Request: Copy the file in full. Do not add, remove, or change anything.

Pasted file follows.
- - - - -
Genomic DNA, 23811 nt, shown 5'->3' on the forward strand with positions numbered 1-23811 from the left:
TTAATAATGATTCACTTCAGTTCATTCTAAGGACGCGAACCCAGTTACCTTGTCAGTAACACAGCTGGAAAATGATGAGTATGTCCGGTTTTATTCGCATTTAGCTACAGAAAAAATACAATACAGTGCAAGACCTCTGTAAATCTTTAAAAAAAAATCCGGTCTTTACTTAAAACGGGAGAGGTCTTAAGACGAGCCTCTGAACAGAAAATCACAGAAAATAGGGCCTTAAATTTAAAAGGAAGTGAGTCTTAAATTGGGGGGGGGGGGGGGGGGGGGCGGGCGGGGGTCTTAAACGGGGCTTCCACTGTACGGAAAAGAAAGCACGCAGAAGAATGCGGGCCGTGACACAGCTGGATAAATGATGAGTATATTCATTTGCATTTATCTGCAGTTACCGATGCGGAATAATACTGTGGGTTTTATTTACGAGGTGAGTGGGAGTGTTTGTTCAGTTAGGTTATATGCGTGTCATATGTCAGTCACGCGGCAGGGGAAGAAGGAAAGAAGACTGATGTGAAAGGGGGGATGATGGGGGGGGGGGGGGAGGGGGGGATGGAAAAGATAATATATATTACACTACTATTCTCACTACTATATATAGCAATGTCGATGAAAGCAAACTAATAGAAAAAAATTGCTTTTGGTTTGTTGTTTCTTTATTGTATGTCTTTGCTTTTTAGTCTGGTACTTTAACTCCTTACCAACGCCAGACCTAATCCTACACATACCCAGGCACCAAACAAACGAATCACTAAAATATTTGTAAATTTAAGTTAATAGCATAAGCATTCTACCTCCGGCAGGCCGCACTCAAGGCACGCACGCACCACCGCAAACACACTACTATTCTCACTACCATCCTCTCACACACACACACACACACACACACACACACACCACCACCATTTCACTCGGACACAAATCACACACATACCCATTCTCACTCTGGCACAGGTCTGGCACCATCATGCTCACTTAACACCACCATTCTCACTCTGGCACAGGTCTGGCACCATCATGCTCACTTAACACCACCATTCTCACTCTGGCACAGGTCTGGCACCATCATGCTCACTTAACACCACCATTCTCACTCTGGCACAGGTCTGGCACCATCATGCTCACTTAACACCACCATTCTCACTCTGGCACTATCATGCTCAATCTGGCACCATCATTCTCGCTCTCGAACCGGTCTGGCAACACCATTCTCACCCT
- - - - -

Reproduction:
Genomic DNA, 23811 nt, shown 5'->3' on the forward strand with positions numbered 1-23811 from the left:
TTAATAATGATTCACTTCAGTTCATTCTAAGGACGCGAACCCAGTTACCTTGTCAGTAACACAGCTGGAAAATGATGAGTATGTCCGGTTTTATTCGCATTTAGCTACAGAAAAAATACAATACAGTGCAAGACCTCTGTAAATCTTTAAAAAAAAATCCGGTCTTTACTTAAAACGGGAGAGGTCTTAAGACGAGCCTCTGAACAGAAAATCACAGAAAATAGGGCCTTAAATTTAAAAGGAAGTGAGTCTTAAATTGGGGGGGGGGGGGGGGGGGGGCGGGCGGGGGTCTTAAACGGGGCTTCCACTGTACGGAAAAGAAAGCACGCAGAAGAATGCGGGCCGTGACACAGCTGGATAAATGATGAGTATATTCATTTGCATTTATCTGCAGTTACCGATGCGGAATAATACTGTGGGTTTTATTTACGAGGTGAGTGGGAGTGTTTGTTCAGTTAGGTTATATGCGTGTCATATGTCAGTCACGCGGCAGGGGAAGAAGGAAAGAAGACTGATGTGAAAGGGGGGATGATGGGGGGGGGGGGGGAGGGGGGGATGGAAAAGATAATATATATTACACTACTATTCTCACTACTATATATAGCAATGTCGATGAAAGCAAACTAATAGAAAAAAATTGCTTTTGGTTTGTTGTTTCTTTATTGTATGTCTTTGCTTTTTAGTCTGGTACTTTAACTCCTTACCAACGCCAGACCTAATCCTACACATACCCAGGCACCAAACAAACGAATCACTAAAATATTTGTAAATTTAAGTTAATAGCATAAGCATTCTACCTCCGGCAGGCCGCACTCAAGGCACGCACGCACCACCGCAAACACACTACTATTCTCACTACCATCCTCTCACACACACACACACACACACACACACACACACCACCACCATTTCACTCGGACACAAATCACACACATACCCATTCTCACTCTGGCACAGGTCTGGCACCATCATGCTCACTTAACACCACCATTCTCACTCTGGCACAGGTCTGGCACCATCATGCTCACTTAACACCACCATTCTCACTCTGGCACAGGTCTGGCACCATCATGCTCACTTAACACCACCATTCTCACTCTGGCACAGGTCTGGCACCATCATGCTCACTTAACACCACCATTCTCACTCTGGCACTATCATGCTCAATCTGGCACCATCATTCTCGCTCTCGAACCGGTCTGGCAACACCATTCTCACCCT